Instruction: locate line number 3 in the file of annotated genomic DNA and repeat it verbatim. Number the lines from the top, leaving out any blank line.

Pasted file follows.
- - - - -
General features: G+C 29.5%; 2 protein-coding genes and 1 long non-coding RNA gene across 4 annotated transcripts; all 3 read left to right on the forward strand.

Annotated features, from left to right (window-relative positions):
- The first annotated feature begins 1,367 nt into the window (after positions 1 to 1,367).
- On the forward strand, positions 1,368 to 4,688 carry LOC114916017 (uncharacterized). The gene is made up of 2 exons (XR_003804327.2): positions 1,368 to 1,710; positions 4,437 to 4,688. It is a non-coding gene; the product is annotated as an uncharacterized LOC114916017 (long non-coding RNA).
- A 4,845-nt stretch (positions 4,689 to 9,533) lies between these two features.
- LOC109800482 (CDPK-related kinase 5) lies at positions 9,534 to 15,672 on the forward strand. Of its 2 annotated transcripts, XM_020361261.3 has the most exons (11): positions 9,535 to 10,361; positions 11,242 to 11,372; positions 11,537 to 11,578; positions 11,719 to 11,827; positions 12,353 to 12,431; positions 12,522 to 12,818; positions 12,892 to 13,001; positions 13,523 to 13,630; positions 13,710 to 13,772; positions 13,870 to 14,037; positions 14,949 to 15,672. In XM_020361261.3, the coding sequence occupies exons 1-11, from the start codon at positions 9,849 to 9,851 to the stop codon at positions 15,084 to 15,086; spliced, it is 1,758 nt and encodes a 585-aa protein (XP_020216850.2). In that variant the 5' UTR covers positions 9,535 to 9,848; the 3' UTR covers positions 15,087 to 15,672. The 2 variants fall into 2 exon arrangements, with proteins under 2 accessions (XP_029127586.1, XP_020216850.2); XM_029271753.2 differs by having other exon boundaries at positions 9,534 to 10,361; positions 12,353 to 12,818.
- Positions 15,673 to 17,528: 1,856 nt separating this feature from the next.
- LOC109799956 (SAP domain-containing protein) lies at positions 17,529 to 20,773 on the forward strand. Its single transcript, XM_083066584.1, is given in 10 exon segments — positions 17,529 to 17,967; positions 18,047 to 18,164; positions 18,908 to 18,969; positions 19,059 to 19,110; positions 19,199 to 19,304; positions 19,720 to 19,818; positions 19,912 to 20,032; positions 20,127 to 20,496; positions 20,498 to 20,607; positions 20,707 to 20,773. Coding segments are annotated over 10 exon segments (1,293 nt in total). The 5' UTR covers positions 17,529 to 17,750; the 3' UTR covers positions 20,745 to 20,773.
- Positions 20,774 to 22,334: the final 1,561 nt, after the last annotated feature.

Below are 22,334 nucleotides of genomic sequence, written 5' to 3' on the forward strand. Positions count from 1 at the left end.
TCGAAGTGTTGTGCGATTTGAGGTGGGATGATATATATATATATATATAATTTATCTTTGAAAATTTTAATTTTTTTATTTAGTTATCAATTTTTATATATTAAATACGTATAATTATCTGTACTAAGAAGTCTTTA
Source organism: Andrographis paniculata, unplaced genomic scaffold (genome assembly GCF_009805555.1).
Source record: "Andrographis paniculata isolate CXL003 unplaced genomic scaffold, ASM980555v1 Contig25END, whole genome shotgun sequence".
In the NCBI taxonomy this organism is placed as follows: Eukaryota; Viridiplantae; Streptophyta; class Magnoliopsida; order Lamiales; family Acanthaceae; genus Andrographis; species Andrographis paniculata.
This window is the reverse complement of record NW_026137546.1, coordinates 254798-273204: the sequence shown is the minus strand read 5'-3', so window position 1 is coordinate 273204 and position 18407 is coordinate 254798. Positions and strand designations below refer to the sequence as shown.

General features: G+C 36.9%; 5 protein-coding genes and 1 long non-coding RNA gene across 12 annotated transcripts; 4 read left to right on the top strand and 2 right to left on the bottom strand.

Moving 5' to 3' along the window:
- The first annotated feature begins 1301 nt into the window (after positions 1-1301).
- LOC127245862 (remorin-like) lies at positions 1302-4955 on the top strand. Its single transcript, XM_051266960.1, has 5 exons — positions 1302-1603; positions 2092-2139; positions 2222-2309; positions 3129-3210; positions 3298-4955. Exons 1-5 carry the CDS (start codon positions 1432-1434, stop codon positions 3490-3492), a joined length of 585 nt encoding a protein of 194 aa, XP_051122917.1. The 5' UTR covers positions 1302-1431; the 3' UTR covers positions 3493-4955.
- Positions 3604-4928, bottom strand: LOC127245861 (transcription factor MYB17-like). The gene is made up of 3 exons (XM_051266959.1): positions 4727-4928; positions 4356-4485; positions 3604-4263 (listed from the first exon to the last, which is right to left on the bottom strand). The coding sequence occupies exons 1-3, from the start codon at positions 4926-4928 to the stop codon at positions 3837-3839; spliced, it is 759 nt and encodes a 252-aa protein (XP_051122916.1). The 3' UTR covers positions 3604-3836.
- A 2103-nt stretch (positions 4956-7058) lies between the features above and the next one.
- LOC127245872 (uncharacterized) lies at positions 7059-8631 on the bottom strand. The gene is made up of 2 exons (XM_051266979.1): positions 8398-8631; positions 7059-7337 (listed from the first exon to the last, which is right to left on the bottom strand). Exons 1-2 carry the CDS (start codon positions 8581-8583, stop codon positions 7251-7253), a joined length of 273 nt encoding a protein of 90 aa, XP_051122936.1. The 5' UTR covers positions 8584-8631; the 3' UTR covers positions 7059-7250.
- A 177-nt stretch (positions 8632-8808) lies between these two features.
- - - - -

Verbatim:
- The first annotated feature begins 1,367 nt into the window (after positions 1 to 1,367).